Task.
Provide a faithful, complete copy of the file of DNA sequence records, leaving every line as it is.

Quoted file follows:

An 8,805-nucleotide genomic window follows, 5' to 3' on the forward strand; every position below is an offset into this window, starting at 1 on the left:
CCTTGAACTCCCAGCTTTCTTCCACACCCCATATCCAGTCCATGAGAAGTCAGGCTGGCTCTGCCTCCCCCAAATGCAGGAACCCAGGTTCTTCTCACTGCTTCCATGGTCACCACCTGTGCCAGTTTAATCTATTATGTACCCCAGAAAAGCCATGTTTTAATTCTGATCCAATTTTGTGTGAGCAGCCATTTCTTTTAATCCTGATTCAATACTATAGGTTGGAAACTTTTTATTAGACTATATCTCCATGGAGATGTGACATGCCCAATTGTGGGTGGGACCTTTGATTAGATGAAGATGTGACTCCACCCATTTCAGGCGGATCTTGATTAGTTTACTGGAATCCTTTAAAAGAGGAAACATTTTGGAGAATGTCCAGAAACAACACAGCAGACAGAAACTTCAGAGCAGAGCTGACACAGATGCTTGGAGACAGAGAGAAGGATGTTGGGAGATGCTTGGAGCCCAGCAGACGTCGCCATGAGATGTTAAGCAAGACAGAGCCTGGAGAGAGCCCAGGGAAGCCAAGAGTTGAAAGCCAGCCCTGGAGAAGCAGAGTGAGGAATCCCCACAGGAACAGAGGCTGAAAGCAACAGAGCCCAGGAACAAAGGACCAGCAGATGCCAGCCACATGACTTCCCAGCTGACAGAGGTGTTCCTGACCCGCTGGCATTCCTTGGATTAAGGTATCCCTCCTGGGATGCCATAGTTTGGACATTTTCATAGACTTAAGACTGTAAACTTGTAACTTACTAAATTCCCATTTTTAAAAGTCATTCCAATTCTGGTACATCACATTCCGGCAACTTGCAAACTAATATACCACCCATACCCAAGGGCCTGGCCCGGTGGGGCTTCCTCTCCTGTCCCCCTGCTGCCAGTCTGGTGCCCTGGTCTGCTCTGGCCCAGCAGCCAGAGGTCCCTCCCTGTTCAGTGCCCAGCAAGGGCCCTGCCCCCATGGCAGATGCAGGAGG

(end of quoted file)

An 8,805-nucleotide genomic window follows, 5' to 3' on the forward strand; every position below is an offset into this window, starting at 1 on the left:
CCTTGAACTCCCAGCTTTCTTCCACACCCCATATCCAGTCCATGAGAAGTCAGGCTGGCTCTGCCTCCCCCAAATGCAGGAACCCAGGTTCTTCTCACTGCTTCCATGGTCACCACCTGTGCCAGTTTAATCTATTATGTACCCCAGAAAAGCCATGTTTTAATTCTGATCCAATTTTGTGTGAGCAGCCATTTCTTTTAATCCTGATTCAATACTATAGGTTGGAAACTTTTTATTAGACTATATCTCCATGGAGATGTGACATGCCCAATTGTGGGTGGGACCTTTGATTAGATGAAGATGTGACTCCACCCATTTCAGGCGGATCTTGATTAGTTTACTGGAATCCTTTAAAAGAGGAAACATTTTGGAGAATGTCCAGAAACAACACAGCAGACAGAAACTTCAGAGCAGAGCTGACACAGATGCTTGGAGACAGAGAGAAGGATGTTGGGAGATGCTTGGAGCCCAGCAGACGTCGCCATGAGATGTTAAGCAAGACAGAGCCTGGAGAGAGCCCAGGGAAGCCAAGAGTTGAAAGCCAGCCCTGGAGAAGCAGAGTGAGGAATCCCCACAGGAACAGAGGCTGAAAGCAACAGAGCCCAGGAACAAAGGACCAGCAGATGCCAGCCACATGACTTCCCAGCTGACAGAGGTGTTCCTGACCCGCTGGCATTCCTTGGATTAAGGTATCCCTCCTGGGATGCCATAGTTTGGACATTTTCATAGACTTAAGACTGTAAACTTGTAACTTACTAAATTCCCATTTTTAAAAGTCATTCCAATTCTGGTACATCACATTCCGGCAACTTGCAAACTAATATACCACCCATACCCAAGGGCCTGGCCCGGTGGGGCTTCCTCTCCTGTCCCCCTGCTGCCAGTCTGGTGCCCTGGTCTGCTCTGGCCCAGCAGCCAGAGGTCCCTCCCTGTTCAGTGCCCAGCAAGGGCCCTGCCCCCATGGCAGATGCAGGAGG